01 July 2003
To deploy wireless Ethernet
In a typical installation, the cost of running the cable will exceed the costs of the rest of the equipment.
By Tim Cutler
Until recently, factory floor communications has been the domain of several standard buses: Modbus, Profibus, DeviceNet, and others. Early attempts to use Ethernet were unsuccessful due to the nondeterministic nature of Ethernet.
With the advent of higher speed Ethernet and the decreasing cost of Ethernet switches and hubs, the obstacles to using Ethernet have eroded.
The advantages of Ethernet are many:
- Ethernet components are commodity items and thus are low cost
- Ethernet performs as a transport medium regardless of the programmable logic controller communications protocol by encapsulating the Modbus or Profibus protocol within the TCP/IP packet
- the multidrop nature of Ethernet provides a straightforward expansion path
- the destination devices where the information is sent are already on Ethernet networks
However, Ethernet still shares one disadvantage with the other buses. It needs to run on a cable.
In a typical installation, the cost of running the cable exceeds the costs of the rest of the equipment. And when equipment must change locations, one incurs additional cabling expenses.
There is a solution to this problem—wireless Ethernet.
Wireless Ethernet provides the benefits of Ethernet without the need to run cables. Wireless Ethernet allows for fast, easy deployment and redeployment and can cover miles of range.
Wireless technologies in office and factory environments have a bit of a checkered past. Some wireless vendors have been guilty of overpromising and underdelivering on their wireless products. However, when properly understood and deployed, wireless devices provide reliable, robust communications.
Advantage licensed radios
Wireless technologies employed in factory and industrial applications are both licensed and unlicensed. Licensed bands offer a reserved set of frequencies without concerns about other users occupying the same band.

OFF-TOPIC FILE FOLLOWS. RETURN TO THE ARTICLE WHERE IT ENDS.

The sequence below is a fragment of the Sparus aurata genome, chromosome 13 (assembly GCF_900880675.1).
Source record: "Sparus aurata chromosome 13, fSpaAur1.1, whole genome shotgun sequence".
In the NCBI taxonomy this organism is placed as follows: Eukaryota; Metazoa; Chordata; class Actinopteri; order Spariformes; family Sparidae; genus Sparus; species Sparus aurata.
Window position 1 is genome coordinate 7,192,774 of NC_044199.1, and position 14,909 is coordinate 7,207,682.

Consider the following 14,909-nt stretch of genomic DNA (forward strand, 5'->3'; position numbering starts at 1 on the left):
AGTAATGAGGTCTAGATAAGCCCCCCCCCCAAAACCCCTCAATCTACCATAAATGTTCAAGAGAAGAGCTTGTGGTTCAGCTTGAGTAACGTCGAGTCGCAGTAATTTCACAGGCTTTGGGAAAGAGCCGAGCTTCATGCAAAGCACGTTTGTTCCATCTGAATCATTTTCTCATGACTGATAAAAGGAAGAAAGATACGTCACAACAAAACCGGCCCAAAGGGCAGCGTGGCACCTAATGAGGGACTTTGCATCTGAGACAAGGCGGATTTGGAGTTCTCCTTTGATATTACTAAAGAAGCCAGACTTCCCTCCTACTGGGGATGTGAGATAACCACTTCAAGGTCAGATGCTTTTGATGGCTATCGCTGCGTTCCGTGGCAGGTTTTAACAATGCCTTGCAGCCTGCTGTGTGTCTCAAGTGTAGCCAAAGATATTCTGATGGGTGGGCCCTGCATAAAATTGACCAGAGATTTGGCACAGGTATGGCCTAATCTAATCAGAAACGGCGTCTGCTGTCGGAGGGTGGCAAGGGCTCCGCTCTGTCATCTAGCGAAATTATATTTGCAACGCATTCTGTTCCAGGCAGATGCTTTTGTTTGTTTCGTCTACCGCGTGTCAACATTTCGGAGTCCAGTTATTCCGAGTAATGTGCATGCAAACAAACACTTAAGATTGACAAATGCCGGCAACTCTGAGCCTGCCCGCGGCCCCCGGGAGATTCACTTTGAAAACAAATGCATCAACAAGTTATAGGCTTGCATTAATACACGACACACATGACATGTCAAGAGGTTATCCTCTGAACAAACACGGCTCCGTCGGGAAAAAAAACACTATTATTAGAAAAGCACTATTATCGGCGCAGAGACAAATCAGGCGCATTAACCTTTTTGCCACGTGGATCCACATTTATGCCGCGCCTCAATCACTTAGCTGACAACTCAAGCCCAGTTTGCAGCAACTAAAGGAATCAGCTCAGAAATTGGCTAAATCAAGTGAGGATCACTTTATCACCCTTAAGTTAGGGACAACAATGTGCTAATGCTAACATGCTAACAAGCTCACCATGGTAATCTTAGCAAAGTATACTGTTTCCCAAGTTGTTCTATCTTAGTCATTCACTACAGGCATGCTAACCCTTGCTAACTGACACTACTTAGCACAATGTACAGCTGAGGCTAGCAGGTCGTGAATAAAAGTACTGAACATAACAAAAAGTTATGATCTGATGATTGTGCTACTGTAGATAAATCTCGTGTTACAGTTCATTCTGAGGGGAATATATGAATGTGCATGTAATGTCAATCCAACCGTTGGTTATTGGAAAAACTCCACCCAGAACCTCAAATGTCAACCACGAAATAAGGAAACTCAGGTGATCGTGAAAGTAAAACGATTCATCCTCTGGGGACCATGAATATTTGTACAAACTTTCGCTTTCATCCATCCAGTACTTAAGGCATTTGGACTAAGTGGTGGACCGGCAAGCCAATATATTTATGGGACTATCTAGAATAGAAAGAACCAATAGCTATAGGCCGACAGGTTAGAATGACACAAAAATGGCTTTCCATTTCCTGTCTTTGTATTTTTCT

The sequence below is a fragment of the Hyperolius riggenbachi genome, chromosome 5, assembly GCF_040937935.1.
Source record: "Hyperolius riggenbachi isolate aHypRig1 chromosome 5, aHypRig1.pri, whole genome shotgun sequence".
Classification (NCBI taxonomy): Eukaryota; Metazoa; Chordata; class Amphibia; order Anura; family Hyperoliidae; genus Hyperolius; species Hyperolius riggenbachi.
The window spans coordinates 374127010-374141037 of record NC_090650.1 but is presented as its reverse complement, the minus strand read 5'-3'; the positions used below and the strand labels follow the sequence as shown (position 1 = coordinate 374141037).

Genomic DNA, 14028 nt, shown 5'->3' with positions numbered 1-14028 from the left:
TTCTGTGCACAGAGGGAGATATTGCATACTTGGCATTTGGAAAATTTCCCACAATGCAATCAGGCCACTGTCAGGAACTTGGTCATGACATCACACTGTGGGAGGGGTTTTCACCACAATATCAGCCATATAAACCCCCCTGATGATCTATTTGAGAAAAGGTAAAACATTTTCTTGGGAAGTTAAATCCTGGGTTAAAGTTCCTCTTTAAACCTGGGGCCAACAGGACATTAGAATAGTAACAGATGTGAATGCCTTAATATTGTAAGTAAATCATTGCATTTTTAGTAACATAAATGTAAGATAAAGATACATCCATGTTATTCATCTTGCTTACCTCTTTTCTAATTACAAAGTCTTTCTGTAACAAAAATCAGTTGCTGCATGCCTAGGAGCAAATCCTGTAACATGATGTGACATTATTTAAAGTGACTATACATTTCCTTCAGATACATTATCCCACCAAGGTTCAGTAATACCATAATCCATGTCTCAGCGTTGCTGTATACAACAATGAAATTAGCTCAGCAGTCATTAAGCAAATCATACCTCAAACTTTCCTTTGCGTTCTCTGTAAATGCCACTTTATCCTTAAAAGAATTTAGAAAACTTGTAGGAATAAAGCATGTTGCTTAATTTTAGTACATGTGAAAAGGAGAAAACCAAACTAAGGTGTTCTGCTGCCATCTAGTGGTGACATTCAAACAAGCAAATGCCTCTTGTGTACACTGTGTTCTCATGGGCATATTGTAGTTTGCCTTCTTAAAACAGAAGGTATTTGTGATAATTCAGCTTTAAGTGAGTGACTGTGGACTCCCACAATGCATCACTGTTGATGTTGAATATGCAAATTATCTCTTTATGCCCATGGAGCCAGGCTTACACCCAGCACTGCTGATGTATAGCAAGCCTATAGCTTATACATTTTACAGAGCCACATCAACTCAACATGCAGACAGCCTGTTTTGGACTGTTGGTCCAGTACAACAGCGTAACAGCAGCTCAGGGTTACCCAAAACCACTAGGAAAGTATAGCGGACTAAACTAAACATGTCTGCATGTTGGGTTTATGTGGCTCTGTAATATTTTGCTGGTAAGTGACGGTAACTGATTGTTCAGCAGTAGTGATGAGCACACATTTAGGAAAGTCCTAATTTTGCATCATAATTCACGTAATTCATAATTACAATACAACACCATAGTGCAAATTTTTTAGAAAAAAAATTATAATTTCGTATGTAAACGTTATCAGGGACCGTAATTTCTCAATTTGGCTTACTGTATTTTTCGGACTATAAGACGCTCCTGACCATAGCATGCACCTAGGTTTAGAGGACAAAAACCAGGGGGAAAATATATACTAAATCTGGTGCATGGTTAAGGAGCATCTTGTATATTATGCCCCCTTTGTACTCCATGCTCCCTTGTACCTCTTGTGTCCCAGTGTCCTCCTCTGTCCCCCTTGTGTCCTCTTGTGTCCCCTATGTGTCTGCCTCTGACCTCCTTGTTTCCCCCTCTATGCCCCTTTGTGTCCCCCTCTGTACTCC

In 1987, the Federal Communications Commission (FCC) passed the spread spectrum rules allowing unlicensed operation in specific bands. Although no license is required, there is the possibility of interference from another user occupying the same band.
The spread spectrum rules came out to allow multiple users to simultaneously occupy the same band with limited interference. In indoor factory settings, there is not much concern about interference from other users, as the facility structure will provide reasonable isolation from outdoor users.
However, the use of multiple networks at a facility can pose problems unless one plans for this situation in advance.
Outdoor industrial facilities, particularly in supervisory control and data acquisition applications, have a long history of licensed wireless usage. However, since the spread spectrum rules passed, unlicensed radios have been making steady inroads into these applications.
An advantage that licensed radios have—because they do not need to share the band—is longer range due to higher transmit power. The disadvantage, of course, is the need to get permission to use the spectrum from a frequency coordinator.
The overwhelming majority of wireless Ethernet devices operate in unlicensed frequency bands. There are three main frequency bands of unlicensed spectrum that are suitable for reasonably sophisticated data transmission.
Best effort direct technique
Spread spectrum radio technology, as the name suggests, spreads the information signal over several frequencies. By so doing, interference on a single frequency does not block the signal.
There are two types of spread spectrum technology: direct sequence and frequency hopping. Recently, the FCC allowed the use of orthogonal frequency division multiplexing (OFDM) in the industrial, scientific, and medical (ISM) bands.
Direct sequence (DS) spreads the signal by multiplying the data stream by a pseudorandom noise signal of higher frequency than the data stream. This causes the resulting signal to spread over a bandwidth equal to the frequency of the pseudorandom noise signal.
The ratio of the spread signal to the unspread signal is the processing gain. Its units are decibel (dB), and it reflects the amount of signal impairment that can occur without a loss of information.
For the latest 802.11b systems, the information signal spreads over 22 megahertz (MHz) of bandwidth. Using some more complex modulation techniques, they are able to maintain 10 dB of processing gain.
By using the wider bandwidth, DS systems offer higher potential data rates, although at the expense of lower receive sensitivity. Because of this tradeoff, 802.11 systems use a best effort approach where they transmit data at the highest rate allowed by the environment.